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The problem with Mother's Day

I wrote about Mother's Day a couple of weeks ago, and ultimately deleted it because of a very rude email which I received from someone who didn't like it. To my fault, I was too offended by the comment. I am not planning on letting that happen today.

I have no problem with people celebrating Mother's Day. My problem is what the Church does with it. Now, not all churches do this, but many do. It becomes a religious holiday like Easter or Christmas. Churches who will turn their noses up at Pentecost Sunday will happily add Mother's Day to the public liturgy. And the focus becomes less about God and more about motherhood.

I am a mother, and I love my children. I'm sure when I'm a grandmother some day, I will encourage my daughter and daughters-in-law about motherhood. But I am more than a mother. Every woman is more than a mother. My primary relationship is with Christ. I find it unusual when on the one hand, we tell women to make their primary relationship with Christ first, but then on the other hand, make motherhood a competitor to that relationship. If a Church wants to mention Mother's Day, go ahead, but it becomes like the High Holy Day, and I don't think that is helpful.

One of the worst experiences I ever had was being asked to stand in church on Mother's Day and be applauded for being a mother; for something I was able to be only because of God's grace. And most women I know don't feel like they are worthy of applause. Many of us as mothers have times when we feel like we failed. Who wants to be applauded for that? I'm not a fan of applause of any kind in church (unless it's to clap for a child who is up there singing for a special occasion), and applause for being a mom was awkward to say the least.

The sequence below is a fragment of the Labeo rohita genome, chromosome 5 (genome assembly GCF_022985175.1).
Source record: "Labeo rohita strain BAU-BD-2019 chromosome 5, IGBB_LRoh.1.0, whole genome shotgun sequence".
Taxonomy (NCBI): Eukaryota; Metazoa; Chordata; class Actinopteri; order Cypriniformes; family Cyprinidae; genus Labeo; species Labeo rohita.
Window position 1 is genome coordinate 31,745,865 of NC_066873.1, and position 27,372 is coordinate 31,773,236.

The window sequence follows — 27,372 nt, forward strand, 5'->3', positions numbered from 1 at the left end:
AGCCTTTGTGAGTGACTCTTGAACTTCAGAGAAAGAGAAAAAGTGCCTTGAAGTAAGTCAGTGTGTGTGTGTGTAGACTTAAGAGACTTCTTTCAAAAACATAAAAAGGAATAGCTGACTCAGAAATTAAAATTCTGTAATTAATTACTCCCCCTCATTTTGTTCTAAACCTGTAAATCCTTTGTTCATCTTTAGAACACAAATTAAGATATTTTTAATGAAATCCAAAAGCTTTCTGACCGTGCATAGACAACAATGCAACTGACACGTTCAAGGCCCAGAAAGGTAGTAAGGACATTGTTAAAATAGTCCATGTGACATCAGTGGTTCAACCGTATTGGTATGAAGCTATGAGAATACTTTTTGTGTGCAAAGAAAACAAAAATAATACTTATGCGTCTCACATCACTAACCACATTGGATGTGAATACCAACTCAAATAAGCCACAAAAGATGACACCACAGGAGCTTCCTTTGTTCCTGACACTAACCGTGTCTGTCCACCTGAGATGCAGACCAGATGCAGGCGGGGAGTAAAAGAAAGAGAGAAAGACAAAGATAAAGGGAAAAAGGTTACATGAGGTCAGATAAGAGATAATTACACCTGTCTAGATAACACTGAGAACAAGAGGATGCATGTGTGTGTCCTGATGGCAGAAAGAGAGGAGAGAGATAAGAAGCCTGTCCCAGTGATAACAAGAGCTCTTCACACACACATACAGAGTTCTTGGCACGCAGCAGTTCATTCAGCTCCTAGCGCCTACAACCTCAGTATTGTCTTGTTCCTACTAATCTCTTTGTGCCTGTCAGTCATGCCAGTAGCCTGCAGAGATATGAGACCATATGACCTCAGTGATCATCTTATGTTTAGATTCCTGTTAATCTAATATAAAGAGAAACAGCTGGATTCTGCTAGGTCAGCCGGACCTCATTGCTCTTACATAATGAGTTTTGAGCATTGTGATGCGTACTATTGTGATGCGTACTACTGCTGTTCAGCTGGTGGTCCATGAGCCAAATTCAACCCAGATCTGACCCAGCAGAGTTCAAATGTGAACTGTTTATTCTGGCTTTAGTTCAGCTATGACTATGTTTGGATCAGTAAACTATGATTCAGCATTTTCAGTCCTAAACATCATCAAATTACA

Similarly, being told to anticipate my children rising up and calling me blessed bothers me. My desire as a mother is not to have my children rise up and call me blessed (although a phone call and a visit every now and then is wonderful) but rather that my children walk with God. That's all I want for them. Everything else is icing on the cake. To look for applause as a mother is a dangerous game, because not only may we be disappointed, but we are looking for a fleeting reward.

Yet that is what Mother's Day is all about: tell your mom she's great. What part does that have in the liturgy of church? Extending Mother's Day greetings in the service is one thing, but why make the whole thing about mothers? Thankfully, the message at my church yesterday was not about mothers per se, even though the text was from I Samuel 2. It was about finding joy in God, about worshipping him, knowing him. There was something there for everyone, and it was devoid of Proverbs 31 references which only make women feel inadequate.

The problem isn't with Mother's Day itself. It is just another secular holiday that card companies, jewelry stores, and flower shops benefit from. The problem is what we do with it. And when we make it part of the worship service, we're helping the holiday, not necessarily the women in the room. 

And if that makes me a grumpy old curmudgeon, I guess I'll take it. 

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